The COVID-19 pandemic and 2020 events created unique conditions for information security – for both individuals and organizations. Shred-it’s 2020 Data Protection Report
recaps the past year and provides insight into where information security trends may be moving in 2021. One of the most compelling statistics in the report states that 83% of consumers prefer to support businesses that prioritize protecting their data. Data security must be a significant focus for organizations to engage customers, retain employees, and maintain a positive reputation.
Remote Workers in Home Office Environments Are Under Attack
Data risks present widespread concerns that continue to grow, especially with the past year’s challenges. According to the recent Bitdefender Report
, 60% of all emails received in the early months of the pandemic were fraudulent and ransomware threats increased 715% compared to 2019. Security threats are widespread, including viruses, adware, spyware, phishing, denial-of-service attacks, malware, ransomware, and data breaches – and the list goes on. Something as seemingly benign as an email that seems to be from HR may actually be a malicious phishing attempt. With a simple click of a link that appears legitimate, an employee has the potential to compromise your organization’s security.
Remote workers are especially under attack from phishing emails and social engineering scams that have increased significantly over the past year. As noted in Shred-it’s 2020 Data Protection Report, 64% of employees report such cyber threats, and 11% fell victim to a cyberattack. Also, data breaches continue to threaten organizations, with 43% of C-suite business leaders reporting a data breach. The response to workplace scams or data breaches is more challenging to handle remotely. Research conducted by the Ponemon Institute
shows 76% of respondents agree that a remote work environment would increase the time to identify and contain a data breach.
Employee education and training will increase employee awareness of these threats, but strong security best practices must be in place – and followed carefully – across any and every work environment. Implementation of antivirus software, strong passwords and two-factor authentication, intrusion detection/prevention, and account lockout policies will minimize your risk and mitigate damage from an attack.
Improper Disposal of Confidential Documents High Amongst Remote Workers
Protecting confidential information remains critical, especially given a more remote-based workforce. Before the COVID-19 pandemic, organizations reported up to 77% of employees regularly worked off-site. Now that remote workspaces are the new normal, and many businesses are operating in a decentralized work environment, improved security policies are essential for the safe disposal of confidential information.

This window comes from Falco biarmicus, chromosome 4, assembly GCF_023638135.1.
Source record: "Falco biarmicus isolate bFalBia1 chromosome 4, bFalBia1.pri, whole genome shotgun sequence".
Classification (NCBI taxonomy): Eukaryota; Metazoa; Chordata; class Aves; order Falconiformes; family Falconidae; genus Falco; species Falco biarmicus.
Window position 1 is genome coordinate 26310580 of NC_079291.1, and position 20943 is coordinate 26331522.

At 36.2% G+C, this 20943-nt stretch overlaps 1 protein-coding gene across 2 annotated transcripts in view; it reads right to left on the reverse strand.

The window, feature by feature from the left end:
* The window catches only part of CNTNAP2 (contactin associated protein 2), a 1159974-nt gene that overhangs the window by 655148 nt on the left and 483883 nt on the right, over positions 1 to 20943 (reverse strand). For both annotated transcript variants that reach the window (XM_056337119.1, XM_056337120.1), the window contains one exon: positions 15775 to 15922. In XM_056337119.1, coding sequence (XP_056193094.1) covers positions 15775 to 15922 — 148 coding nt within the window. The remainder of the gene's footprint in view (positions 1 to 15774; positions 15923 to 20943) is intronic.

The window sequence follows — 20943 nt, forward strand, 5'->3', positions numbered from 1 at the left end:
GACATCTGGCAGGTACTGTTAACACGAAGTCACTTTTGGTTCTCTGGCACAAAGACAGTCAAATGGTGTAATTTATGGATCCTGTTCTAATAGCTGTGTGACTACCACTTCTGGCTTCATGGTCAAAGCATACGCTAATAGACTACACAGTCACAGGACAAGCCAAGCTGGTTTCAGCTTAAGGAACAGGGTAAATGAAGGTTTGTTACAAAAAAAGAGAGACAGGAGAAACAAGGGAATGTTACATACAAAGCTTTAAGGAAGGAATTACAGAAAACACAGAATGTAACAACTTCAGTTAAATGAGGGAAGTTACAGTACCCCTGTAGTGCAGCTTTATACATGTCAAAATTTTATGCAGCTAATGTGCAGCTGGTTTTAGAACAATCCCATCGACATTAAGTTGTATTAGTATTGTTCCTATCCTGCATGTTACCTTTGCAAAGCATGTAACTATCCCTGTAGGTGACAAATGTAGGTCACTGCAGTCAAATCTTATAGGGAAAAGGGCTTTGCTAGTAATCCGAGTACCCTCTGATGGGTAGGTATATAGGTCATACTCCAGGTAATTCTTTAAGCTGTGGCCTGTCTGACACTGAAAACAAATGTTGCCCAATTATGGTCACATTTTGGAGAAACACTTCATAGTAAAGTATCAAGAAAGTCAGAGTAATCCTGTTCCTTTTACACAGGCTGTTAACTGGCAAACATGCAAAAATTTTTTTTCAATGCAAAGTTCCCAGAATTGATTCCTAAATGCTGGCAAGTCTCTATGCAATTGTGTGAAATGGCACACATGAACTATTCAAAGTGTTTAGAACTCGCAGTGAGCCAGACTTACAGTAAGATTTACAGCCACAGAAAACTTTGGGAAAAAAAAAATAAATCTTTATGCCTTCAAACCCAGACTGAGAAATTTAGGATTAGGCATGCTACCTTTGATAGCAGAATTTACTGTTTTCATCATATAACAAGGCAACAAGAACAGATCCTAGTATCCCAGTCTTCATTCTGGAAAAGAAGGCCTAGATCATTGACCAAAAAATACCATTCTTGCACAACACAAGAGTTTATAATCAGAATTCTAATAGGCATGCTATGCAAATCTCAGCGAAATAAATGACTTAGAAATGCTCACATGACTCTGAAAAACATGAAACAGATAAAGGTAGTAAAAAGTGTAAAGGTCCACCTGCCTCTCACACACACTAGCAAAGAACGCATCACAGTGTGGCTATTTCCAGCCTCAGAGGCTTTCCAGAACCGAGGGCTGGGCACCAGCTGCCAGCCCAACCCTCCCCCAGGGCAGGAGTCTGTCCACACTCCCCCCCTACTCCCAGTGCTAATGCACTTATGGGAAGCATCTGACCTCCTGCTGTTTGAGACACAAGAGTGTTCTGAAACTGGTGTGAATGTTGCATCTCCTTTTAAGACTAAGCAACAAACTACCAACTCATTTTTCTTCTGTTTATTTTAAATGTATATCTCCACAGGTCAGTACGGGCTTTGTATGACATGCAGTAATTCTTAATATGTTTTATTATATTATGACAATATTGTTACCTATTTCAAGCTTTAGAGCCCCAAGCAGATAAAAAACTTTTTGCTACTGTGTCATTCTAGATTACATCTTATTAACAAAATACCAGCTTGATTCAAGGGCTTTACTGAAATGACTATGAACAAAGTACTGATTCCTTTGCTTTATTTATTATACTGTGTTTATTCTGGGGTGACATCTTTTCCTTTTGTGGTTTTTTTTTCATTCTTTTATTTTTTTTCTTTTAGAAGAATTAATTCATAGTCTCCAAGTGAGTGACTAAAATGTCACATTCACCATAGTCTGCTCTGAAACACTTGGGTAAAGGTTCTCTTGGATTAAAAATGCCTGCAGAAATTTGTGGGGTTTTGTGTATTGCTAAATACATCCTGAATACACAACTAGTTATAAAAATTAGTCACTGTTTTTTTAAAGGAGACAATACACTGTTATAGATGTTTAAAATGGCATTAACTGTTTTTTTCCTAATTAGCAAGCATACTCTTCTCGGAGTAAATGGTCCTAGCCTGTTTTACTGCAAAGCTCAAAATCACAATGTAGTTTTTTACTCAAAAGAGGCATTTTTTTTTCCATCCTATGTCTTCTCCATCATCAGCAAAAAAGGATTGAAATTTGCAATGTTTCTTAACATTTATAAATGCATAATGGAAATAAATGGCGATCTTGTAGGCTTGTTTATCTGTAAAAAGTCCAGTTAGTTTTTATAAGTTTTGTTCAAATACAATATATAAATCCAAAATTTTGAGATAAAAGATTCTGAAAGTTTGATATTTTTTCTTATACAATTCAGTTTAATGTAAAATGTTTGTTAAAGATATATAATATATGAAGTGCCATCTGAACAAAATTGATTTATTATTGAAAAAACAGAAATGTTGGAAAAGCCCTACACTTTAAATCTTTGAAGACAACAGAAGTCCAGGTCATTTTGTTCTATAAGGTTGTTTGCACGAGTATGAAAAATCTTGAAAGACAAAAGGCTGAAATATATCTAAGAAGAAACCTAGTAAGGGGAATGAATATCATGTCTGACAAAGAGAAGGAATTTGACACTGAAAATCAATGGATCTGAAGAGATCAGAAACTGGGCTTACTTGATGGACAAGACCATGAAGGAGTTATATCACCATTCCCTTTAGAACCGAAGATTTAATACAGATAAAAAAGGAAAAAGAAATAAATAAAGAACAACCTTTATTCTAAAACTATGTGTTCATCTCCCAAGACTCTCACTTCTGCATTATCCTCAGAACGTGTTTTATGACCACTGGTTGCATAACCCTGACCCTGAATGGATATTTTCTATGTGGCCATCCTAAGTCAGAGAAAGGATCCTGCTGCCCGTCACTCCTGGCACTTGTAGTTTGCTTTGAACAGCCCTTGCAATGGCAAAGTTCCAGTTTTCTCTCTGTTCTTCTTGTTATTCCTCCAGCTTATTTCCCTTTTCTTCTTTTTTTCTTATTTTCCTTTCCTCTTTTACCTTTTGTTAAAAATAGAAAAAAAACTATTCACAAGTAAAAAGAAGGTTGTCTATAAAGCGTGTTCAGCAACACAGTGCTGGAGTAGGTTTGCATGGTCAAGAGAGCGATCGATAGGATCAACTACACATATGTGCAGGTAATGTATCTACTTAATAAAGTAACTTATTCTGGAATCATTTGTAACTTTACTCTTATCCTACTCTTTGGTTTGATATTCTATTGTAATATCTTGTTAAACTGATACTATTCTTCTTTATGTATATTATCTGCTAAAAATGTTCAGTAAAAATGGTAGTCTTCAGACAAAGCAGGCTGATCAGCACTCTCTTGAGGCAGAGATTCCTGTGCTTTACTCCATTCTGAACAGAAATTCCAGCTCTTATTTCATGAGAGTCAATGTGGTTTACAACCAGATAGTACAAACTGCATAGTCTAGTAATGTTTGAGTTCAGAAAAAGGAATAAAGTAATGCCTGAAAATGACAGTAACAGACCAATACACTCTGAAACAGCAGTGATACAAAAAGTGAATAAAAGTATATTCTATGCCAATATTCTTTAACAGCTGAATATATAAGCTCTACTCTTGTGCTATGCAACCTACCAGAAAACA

While paperless may still be a lofty vision, many organizations try to limit paper consumption to reduce waste and increase operational efficiencies. However, habits and personal preferences often dictate document usage. Especially when working from home, 75% of employees print work-related documents in their home office setting. Organizations need to ensure policies meet secure storage and disposal of all documents, whether paper or electronic. Statistics from the 2020 Data Protection Report state that 8% of employees dispose of documents in the trash, and only 15% hold them for workplace disposal. These numbers cause concern for any business leader and indicate that document disposal security is an immediate necessity.
Optimal use of paper and electronic documents should be a part of your organization’s standard workflow processes. With a clear Documentation Destruction Policy
, your organization can protect sensitive information in any work setting. In addition to policies and processes focused on document disposal, critical components to compliance include employee training and access to shredding capabilities.
Implementation of Stronger Laws and Regulations
State and federal regulatory agencies continue to voice concern on data integrity and compliance, especially after such a disruptive year. Significant new privacy laws are in place and we anticipate a trend that privacy and data security will see even stricter regulations. Recently, the California Attorney General proposed modifications to the California Consumer Privacy Act
(CCPA) regulations and Maine’s new internet privacy law is now in effect.
Lack of awareness of regulatory changes and data protection complacency are significant risks to any organization. A lack of focus on employee training
should shift to a culture of security and privacy compliance to minimize risk. Start the new year with a more vigilant approach to security best practices. Focus on reducing security challenges through the evaluation of current information security protocols. Existing policies should include clean desk policies, secure document shredding, and appropriate media destruction protocols, to name a few.
But the establishment of policies and protocols is just the first step. 24% of C-suite leadership and half of small businesses report their organization does not have regular employee training on information security. With proper employee training, data security awareness can significantly reduce human error and accidental data loss. A proactive approach to the standardized implementation of data security protocols is essential to strict adherence and consistent organizational data security.
Learn more about current information security best practices and how Shred-it can help you support information security for your organization